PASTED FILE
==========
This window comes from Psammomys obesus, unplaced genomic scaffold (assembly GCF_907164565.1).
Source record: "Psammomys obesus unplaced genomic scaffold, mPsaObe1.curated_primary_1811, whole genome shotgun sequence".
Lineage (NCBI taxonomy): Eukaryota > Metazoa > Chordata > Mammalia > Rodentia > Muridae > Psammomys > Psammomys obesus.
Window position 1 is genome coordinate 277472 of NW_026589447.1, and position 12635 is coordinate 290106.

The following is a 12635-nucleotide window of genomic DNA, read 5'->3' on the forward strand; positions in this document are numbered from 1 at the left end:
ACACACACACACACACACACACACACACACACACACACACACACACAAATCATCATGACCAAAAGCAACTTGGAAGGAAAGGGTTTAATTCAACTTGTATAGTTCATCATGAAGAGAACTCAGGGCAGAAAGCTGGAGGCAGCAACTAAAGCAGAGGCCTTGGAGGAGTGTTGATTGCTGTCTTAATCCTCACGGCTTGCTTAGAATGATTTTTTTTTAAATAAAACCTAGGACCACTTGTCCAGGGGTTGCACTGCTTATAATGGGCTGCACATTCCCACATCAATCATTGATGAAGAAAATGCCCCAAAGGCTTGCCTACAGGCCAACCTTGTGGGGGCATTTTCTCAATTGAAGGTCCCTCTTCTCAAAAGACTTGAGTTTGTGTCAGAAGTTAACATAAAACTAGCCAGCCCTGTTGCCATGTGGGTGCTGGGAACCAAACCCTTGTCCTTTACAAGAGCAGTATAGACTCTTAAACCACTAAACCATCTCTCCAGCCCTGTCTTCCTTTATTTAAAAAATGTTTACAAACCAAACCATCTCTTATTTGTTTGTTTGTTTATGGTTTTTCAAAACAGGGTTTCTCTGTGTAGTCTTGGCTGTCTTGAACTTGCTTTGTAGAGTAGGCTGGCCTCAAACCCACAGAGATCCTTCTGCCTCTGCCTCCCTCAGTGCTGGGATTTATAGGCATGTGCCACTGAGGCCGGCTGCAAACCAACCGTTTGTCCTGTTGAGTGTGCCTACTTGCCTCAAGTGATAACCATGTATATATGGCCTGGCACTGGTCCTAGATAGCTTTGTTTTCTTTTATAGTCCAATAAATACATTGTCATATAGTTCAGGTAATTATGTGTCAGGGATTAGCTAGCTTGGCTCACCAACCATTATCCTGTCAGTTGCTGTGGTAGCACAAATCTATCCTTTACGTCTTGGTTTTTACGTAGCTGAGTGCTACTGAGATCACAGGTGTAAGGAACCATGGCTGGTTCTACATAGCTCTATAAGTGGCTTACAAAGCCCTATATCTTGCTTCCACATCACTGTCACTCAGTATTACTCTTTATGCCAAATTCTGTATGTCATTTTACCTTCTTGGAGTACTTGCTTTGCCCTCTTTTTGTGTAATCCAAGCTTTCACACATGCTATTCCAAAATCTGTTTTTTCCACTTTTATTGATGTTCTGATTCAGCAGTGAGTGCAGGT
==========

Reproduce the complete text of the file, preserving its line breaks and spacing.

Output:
This window comes from Psammomys obesus, unplaced genomic scaffold (assembly GCF_907164565.1).
Source record: "Psammomys obesus unplaced genomic scaffold, mPsaObe1.curated_primary_1811, whole genome shotgun sequence".
Lineage (NCBI taxonomy): Eukaryota > Metazoa > Chordata > Mammalia > Rodentia > Muridae > Psammomys > Psammomys obesus.
Window position 1 is genome coordinate 277472 of NW_026589447.1, and position 12635 is coordinate 290106.

The following is a 12635-nucleotide window of genomic DNA, read 5'->3' on the forward strand; positions in this document are numbered from 1 at the left end:
ACACACACACACACACACACACACACACACACACACACACACACACAAATCATCATGACCAAAAGCAACTTGGAAGGAAAGGGTTTAATTCAACTTGTATAGTTCATCATGAAGAGAACTCAGGGCAGAAAGCTGGAGGCAGCAACTAAAGCAGAGGCCTTGGAGGAGTGTTGATTGCTGTCTTAATCCTCACGGCTTGCTTAGAATGATTTTTTTTTAAATAAAACCTAGGACCACTTGTCCAGGGGTTGCACTGCTTATAATGGGCTGCACATTCCCACATCAATCATTGATGAAGAAAATGCCCCAAAGGCTTGCCTACAGGCCAACCTTGTGGGGGCATTTTCTCAATTGAAGGTCCCTCTTCTCAAAAGACTTGAGTTTGTGTCAGAAGTTAACATAAAACTAGCCAGCCCTGTTGCCATGTGGGTGCTGGGAACCAAACCCTTGTCCTTTACAAGAGCAGTATAGACTCTTAAACCACTAAACCATCTCTCCAGCCCTGTCTTCCTTTATTTAAAAAATGTTTACAAACCAAACCATCTCTTATTTGTTTGTTTGTTTATGGTTTTTCAAAACAGGGTTTCTCTGTGTAGTCTTGGCTGTCTTGAACTTGCTTTGTAGAGTAGGCTGGCCTCAAACCCACAGAGATCCTTCTGCCTCTGCCTCCCTCAGTGCTGGGATTTATAGGCATGTGCCACTGAGGCCGGCTGCAAACCAACCGTTTGTCCTGTTGAGTGTGCCTACTTGCCTCAAGTGATAACCATGTATATATGGCCTGGCACTGGTCCTAGATAGCTTTGTTTTCTTTTATAGTCCAATAAATACATTGTCATATAGTTCAGGTAATTATGTGTCAGGGATTAGCTAGCTTGGCTCACCAACCATTATCCTGTCAGTTGCTGTGGTAGCACAAATCTATCCTTTACGTCTTGGTTTTTACGTAGCTGAGTGCTACTGAGATCACAGGTGTAAGGAACCATGGCTGGTTCTACATAGCTCTATAAGTGGCTTACAAAGCCCTATATCTTGCTTCCACATCACTGTCACTCAGTATTACTCTTTATGCCAAATTCTGTATGTCATTTTACCTTCTTGGAGTACTTGCTTTGCCCTCTTTTTGTGTAATCCAAGCTTTCACACATGCTATTCCAAAATCTGTTTTTTCCACTTTTATTGATGTTCTGATTCAGCAGTGAGTGCAGGT